Surviving CSUN: First week and beyond
You may be jittery because you had one too many double-shot lattes at Freudian Sip. You may be jittery because you can’t shake off that dream you had last night about showing up to school without your pants. Most likely, you’re jittery because you feel completely unprepared about what to expect on your first day of school. No need to worry. This survival guide offers tips on what you can do to make your first week at CSUN a pleasant experience.
• Get to school at least one to two hours early to park. As CSUN veterans know, parking is a major hassle during the first week.
Brittany Koch, 24, a graduating deaf studies major said, “Parking is horrible in the mornings, especially during fall semesters. Plan on allowing yourself plenty of time in order to find a parking space in any of the parking lots.”
Know where all the parking structures and lots are located. Most importantly, remember where you parked. After driving around several hours looking for a spot, it is easy to forget where you actually parked.
Shannon Curtis, 21, senior child and adolescent development major, said, “It is best to try to take morning classes in order to guarantee parking. The places I find it easiest to park are parking structures B3 and B5, although they are normally full by 10:30 a.m.”
• Buy a parking permit online. Avoid buying a parking permit at Cash Services in Bayramian Hall at all costs. If you insist on buying one in person, expect to wait in a line longer than the line for the Xtreme ride at Magic Mountain.
• Go to class before buying your books. Some professors don’t even use the books assigned to their class, or better yet, have a different book listed on their syllabus than the book the university Web site chose for you.
• Introduce yourself to your professors. Don’t wait to talk to them when you are struggling with an assignment, or on bended knee pleading to them for a grade. If you talk with your professors throughout the semester, they will be more willing to work with you when issues do arise.
• Make friends in class. Exchange e-mails and phone numbers. If you are absent for any reason, don’t always count on your professor to fill you in. He or she may not have the time to catch you up on material you missed. That’s your responsibility, and that’s what friends are for.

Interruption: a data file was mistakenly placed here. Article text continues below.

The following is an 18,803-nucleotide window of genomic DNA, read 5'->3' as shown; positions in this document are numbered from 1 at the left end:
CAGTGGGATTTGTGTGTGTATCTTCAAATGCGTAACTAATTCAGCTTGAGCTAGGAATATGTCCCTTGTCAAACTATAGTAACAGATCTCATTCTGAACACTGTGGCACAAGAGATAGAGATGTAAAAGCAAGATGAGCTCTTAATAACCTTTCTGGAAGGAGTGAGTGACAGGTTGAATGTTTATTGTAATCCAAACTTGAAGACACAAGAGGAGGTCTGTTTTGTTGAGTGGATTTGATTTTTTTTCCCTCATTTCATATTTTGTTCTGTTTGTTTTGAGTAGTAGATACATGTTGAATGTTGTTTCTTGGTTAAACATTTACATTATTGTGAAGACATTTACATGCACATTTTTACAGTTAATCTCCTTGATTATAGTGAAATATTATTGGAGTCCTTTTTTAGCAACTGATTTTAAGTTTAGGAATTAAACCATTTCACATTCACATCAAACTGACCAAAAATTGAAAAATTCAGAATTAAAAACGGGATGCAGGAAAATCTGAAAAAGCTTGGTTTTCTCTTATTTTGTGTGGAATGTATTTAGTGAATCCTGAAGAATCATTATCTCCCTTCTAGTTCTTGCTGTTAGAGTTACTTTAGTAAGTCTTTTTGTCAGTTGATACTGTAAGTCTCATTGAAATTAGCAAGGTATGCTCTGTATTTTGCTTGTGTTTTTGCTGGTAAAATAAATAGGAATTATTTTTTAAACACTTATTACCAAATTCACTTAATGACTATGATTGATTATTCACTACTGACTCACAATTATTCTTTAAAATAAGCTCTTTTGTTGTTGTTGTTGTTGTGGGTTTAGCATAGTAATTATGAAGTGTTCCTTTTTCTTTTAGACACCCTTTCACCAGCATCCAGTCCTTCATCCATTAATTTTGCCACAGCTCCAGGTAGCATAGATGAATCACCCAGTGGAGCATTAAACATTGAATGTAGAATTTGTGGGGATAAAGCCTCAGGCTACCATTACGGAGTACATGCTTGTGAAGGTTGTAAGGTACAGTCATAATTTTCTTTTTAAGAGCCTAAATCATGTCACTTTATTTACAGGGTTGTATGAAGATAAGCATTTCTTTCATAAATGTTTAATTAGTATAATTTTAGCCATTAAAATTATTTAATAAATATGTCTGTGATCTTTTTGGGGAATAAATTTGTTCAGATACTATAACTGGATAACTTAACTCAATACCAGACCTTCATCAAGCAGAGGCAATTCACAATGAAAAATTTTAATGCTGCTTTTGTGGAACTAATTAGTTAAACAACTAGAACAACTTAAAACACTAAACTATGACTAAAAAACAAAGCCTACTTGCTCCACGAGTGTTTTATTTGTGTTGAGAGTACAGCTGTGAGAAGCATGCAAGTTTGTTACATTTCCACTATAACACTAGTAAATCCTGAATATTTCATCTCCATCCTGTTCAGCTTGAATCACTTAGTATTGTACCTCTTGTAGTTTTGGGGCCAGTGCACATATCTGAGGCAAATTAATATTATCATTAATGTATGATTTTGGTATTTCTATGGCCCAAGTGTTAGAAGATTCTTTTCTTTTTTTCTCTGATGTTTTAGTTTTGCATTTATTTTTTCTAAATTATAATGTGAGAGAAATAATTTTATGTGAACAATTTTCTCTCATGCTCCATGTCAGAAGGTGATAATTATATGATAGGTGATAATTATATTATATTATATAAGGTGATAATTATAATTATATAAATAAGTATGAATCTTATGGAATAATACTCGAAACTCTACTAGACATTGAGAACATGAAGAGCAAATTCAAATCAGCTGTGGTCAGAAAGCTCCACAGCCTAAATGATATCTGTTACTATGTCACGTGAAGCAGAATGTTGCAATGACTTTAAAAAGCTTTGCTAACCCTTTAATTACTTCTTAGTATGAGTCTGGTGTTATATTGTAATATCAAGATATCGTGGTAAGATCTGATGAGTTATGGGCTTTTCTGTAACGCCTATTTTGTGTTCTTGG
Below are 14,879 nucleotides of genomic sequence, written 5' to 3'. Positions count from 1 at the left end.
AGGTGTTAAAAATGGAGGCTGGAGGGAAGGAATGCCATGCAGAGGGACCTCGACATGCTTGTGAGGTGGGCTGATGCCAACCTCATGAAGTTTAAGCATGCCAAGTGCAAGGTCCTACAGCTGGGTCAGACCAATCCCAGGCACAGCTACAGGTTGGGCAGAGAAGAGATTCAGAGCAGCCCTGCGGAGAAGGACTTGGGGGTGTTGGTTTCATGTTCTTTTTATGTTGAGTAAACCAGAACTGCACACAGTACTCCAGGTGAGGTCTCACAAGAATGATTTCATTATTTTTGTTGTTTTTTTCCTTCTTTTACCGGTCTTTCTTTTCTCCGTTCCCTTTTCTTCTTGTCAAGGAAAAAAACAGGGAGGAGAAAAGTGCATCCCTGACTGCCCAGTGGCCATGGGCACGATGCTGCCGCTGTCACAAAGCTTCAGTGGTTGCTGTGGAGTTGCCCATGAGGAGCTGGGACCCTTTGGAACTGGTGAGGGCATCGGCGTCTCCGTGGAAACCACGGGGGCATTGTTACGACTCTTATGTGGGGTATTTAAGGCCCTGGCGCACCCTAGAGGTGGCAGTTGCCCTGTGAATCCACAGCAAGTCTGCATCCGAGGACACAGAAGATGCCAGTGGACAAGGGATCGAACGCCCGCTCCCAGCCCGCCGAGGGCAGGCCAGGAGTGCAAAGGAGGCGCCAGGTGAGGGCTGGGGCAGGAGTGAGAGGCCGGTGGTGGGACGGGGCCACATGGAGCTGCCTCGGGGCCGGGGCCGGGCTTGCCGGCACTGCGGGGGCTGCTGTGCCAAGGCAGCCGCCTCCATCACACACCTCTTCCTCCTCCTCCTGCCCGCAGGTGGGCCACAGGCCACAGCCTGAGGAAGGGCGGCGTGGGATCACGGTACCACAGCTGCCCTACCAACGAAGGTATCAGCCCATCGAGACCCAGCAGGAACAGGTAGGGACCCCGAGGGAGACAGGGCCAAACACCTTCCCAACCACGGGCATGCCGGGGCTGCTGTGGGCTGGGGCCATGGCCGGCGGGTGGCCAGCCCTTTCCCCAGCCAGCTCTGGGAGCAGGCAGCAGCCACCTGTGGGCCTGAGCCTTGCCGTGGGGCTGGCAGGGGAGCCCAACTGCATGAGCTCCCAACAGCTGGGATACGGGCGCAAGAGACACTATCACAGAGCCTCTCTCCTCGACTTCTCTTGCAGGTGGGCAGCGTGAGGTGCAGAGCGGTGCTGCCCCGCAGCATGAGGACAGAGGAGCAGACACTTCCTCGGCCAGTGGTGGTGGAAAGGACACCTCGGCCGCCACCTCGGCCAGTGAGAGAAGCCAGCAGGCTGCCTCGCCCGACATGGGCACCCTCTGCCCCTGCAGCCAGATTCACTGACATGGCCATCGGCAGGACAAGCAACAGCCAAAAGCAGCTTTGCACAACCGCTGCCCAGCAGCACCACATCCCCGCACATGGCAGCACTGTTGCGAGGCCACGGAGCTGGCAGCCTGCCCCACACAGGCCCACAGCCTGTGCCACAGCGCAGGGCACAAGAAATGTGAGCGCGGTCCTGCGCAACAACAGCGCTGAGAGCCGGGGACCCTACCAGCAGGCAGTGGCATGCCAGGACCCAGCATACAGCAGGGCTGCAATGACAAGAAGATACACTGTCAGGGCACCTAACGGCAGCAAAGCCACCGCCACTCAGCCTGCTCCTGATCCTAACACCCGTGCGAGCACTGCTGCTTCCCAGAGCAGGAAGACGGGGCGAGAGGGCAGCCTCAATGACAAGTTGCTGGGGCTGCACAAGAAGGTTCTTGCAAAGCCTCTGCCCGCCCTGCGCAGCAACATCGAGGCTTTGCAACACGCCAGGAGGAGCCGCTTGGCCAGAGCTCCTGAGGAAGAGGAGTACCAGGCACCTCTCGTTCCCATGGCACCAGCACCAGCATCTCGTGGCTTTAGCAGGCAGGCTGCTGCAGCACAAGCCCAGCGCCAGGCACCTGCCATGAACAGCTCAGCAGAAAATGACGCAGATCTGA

Saimir Prapaniku, 27, former business finance major and CSUN graduate, said, “Expect big classes, sometimes over a hundred, which means less interaction with the teacher than they had say in community colleges.”
• Learn how to budget your time. High school and community college classes have always been perceived as classes that students can ditch the entire week, show up on test day and somehow magically pass the class. This is not the case at CSUN. While it is important to have fun, explore the campus and make friends, don’t expect to pass a class if you never show up.
Balance is the key word here.
Prapaniku advises to use spare time researching internship opportunities. “Start looking for an internship right now; it’s never too early. Not only will they gain valuable experience, but they will also know whether the degree they are pursuing is right for them.”
• Go to any orientation offered. The more acquainted you become with the campus, the less time you spend looking like a tourist trying to find the Noski Auditorium on your folded map.
Orientations and advisement sessions also offer valuable insight into what your undergraduate course material will include. If you’re undecided, you can find out what majors the school has to offer.
“It is super-important that people make up their minds ASAP, declare a major and then get the internship, which might lead them to a full-time position. Also, network, network, network, because you never know where your dream job might come from,” said Prapaniku.
• Use your time wisely. You may be lucky to have your schedule flow fluidly from one class to another. If you’re not so lucky, you’ll notice huge gaps between your classes. Venture around campus and you will find a gym, game room, a pub, coffee shops, several food joints, and of course the library.
Prapaniku said, “I’d study at the Oviatt Library, since it was the quietest place on campus. If I wanted to do both study and hang out with friends, then I’d go to the Matador Bookstore’s cafeteria.”
• Watch out for motorcycle cops. If you are ever at the intersection of Reseda Boulevard and Prairie and want to make that illegal left turn to avoid being stuck at the light, think again. Motorcycle cops hide in the bushes, waiting with a $500 ticket in their hand.